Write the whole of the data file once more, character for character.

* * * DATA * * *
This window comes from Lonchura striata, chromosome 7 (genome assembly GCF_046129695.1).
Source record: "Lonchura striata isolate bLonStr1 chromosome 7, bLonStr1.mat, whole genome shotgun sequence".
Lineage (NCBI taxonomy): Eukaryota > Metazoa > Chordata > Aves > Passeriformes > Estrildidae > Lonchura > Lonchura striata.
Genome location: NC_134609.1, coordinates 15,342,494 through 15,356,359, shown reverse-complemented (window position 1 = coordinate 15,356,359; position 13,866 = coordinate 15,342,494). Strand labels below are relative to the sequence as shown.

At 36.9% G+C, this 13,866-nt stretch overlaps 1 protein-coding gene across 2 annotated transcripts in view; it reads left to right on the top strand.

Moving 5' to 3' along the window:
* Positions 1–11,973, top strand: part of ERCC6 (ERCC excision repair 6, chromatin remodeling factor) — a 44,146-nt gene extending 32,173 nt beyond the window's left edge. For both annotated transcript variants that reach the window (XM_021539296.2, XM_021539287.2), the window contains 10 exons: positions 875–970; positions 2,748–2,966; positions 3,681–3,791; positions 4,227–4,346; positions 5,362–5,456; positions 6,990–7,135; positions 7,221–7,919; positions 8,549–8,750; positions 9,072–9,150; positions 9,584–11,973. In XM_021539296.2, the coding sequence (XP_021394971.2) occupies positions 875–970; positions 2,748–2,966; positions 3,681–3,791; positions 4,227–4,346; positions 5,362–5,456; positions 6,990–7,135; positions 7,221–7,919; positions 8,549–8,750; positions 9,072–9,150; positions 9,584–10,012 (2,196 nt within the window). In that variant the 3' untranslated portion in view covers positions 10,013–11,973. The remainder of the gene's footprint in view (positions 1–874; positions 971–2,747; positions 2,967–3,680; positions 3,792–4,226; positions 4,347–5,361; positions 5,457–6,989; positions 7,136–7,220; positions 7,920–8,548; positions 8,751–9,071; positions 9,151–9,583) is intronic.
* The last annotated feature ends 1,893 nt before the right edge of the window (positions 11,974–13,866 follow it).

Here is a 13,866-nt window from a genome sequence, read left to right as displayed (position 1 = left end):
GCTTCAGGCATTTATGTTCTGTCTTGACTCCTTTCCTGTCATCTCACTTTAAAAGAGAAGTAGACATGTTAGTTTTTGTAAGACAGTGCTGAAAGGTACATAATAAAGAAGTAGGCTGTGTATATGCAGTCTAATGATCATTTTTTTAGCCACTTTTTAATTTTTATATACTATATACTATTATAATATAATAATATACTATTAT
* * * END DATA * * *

This window comes from Lonchura striata, chromosome 7 (genome assembly GCF_046129695.1).
Source record: "Lonchura striata isolate bLonStr1 chromosome 7, bLonStr1.mat, whole genome shotgun sequence".
Lineage (NCBI taxonomy): Eukaryota > Metazoa > Chordata > Aves > Passeriformes > Estrildidae > Lonchura > Lonchura striata.
Genome location: NC_134609.1, coordinates 15,342,494 through 15,356,359, shown reverse-complemented (window position 1 = coordinate 15,356,359; position 13,866 = coordinate 15,342,494). Strand labels below are relative to the sequence as shown.

At 36.9% G+C, this 13,866-nt stretch overlaps 1 protein-coding gene across 2 annotated transcripts in view; it reads left to right on the top strand.

Moving 5' to 3' along the window:
* Positions 1–11,973, top strand: part of ERCC6 (ERCC excision repair 6, chromatin remodeling factor) — a 44,146-nt gene extending 32,173 nt beyond the window's left edge. For both annotated transcript variants that reach the window (XM_021539296.2, XM_021539287.2), the window contains 10 exons: positions 875–970; positions 2,748–2,966; positions 3,681–3,791; positions 4,227–4,346; positions 5,362–5,456; positions 6,990–7,135; positions 7,221–7,919; positions 8,549–8,750; positions 9,072–9,150; positions 9,584–11,973. In XM_021539296.2, the coding sequence (XP_021394971.2) occupies positions 875–970; positions 2,748–2,966; positions 3,681–3,791; positions 4,227–4,346; positions 5,362–5,456; positions 6,990–7,135; positions 7,221–7,919; positions 8,549–8,750; positions 9,072–9,150; positions 9,584–10,012 (2,196 nt within the window). In that variant the 3' untranslated portion in view covers positions 10,013–11,973. The remainder of the gene's footprint in view (positions 1–874; positions 971–2,747; positions 2,967–3,680; positions 3,792–4,226; positions 4,347–5,361; positions 5,457–6,989; positions 7,136–7,220; positions 7,920–8,548; positions 8,751–9,071; positions 9,151–9,583) is intronic.
* The last annotated feature ends 1,893 nt before the right edge of the window (positions 11,974–13,866 follow it).

Here is a 13,866-nt window from a genome sequence, read left to right as displayed (position 1 = left end):
GCTTCAGGCATTTATGTTCTGTCTTGACTCCTTTCCTGTCATCTCACTTTAAAAGAGAAGTAGACATGTTAGTTTTTGTAAGACAGTGCTGAAAGGTACATAATAAAGAAGTAGGCTGTGTATATGCAGTCTAATGATCATTTTTTTAGCCACTTTTTAATTTTTATATACTATATACTATTATAATATAATAATATACTATTAT